How serious is the Great Barrier Reef? Not good, if you ask the United Nations World Heritage Organization Unesco. The organization recommended that Australia’s coral reef be labeled ‘at risk’ grant. But the Australian government doesn’t like it at all. In recent weeks, the country has therefore strongly pressured the twenty other members of the Unesco committee, which is now examining the issue, to prevent a majority from voting in its favor.
Australia points the finger at China. The poor relations between the two countries would lead China, which now chairs the commission, to try to thwart Australia through UNESCO. But coral experts dismiss the suggestion: “Australia was warned much earlier,” says coral reef biologist Erik Meesters of Wageningen University. “They haven’t done enough to improve.”
The last time UNESCO assessed the Great Barrier Reef was in 2015. Since then, the coral reef has deteriorated significantly. Due to the high sea temperature, Australia experienced bleaching in 2016, 2017 and 2020. As a result, coral died en masse. “It can stay 25 percent, you can’t just get that back,” Meesters says.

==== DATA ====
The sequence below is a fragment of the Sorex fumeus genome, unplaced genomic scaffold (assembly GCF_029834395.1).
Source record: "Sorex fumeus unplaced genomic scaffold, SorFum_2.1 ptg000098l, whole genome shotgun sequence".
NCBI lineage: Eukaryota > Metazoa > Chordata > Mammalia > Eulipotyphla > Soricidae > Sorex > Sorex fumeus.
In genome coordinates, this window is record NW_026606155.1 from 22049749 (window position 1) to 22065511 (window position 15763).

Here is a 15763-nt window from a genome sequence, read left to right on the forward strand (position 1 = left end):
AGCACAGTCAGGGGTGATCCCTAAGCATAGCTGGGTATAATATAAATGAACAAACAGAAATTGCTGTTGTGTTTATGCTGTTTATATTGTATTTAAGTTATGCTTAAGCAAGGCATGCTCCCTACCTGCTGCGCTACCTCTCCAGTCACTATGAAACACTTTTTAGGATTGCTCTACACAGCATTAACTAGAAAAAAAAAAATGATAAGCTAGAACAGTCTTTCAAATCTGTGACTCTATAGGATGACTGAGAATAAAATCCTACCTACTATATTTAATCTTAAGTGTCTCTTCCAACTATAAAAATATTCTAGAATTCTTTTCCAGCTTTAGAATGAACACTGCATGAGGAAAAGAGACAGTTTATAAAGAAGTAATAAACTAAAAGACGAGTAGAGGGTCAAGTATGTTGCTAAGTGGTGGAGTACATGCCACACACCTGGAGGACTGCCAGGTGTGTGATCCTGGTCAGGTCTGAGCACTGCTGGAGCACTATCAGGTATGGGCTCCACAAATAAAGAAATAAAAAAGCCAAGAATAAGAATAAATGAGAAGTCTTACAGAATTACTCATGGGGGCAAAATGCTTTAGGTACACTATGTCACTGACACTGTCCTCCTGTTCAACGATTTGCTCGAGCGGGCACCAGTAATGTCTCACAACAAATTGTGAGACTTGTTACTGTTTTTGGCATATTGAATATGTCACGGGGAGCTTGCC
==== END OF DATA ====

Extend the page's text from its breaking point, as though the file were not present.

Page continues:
Beating heart of the ocean
There are now 53 World Heritage sites on the “in danger” list. If UNESCO also installed the Great Barrier Reef there, it would be the first time that this would happen because of climate change. Burgers Zoo biologist Max Janse agrees: “This is an important signal that something really needs to be done.”
Australia’s counter-argument is that there are 82 other World Heritage sites threatened by climate change. The fact that the Great Barrier Reef is now being singled out is unfair, Environment Minister Susan Ley said when UNESCO made clear its intention last month.
Janse can imagine something about it: “Coral reefs all over the world are in bad shape and climate change is a global problem. But the Great Barrier Reef is the largest coral reef in the world: it contains 10% of the world’s coral. Coral reefs are the beating heart of the ocean, says Janse: “As it is, there won’t be much left in 2050. So something really needs to be done now.”
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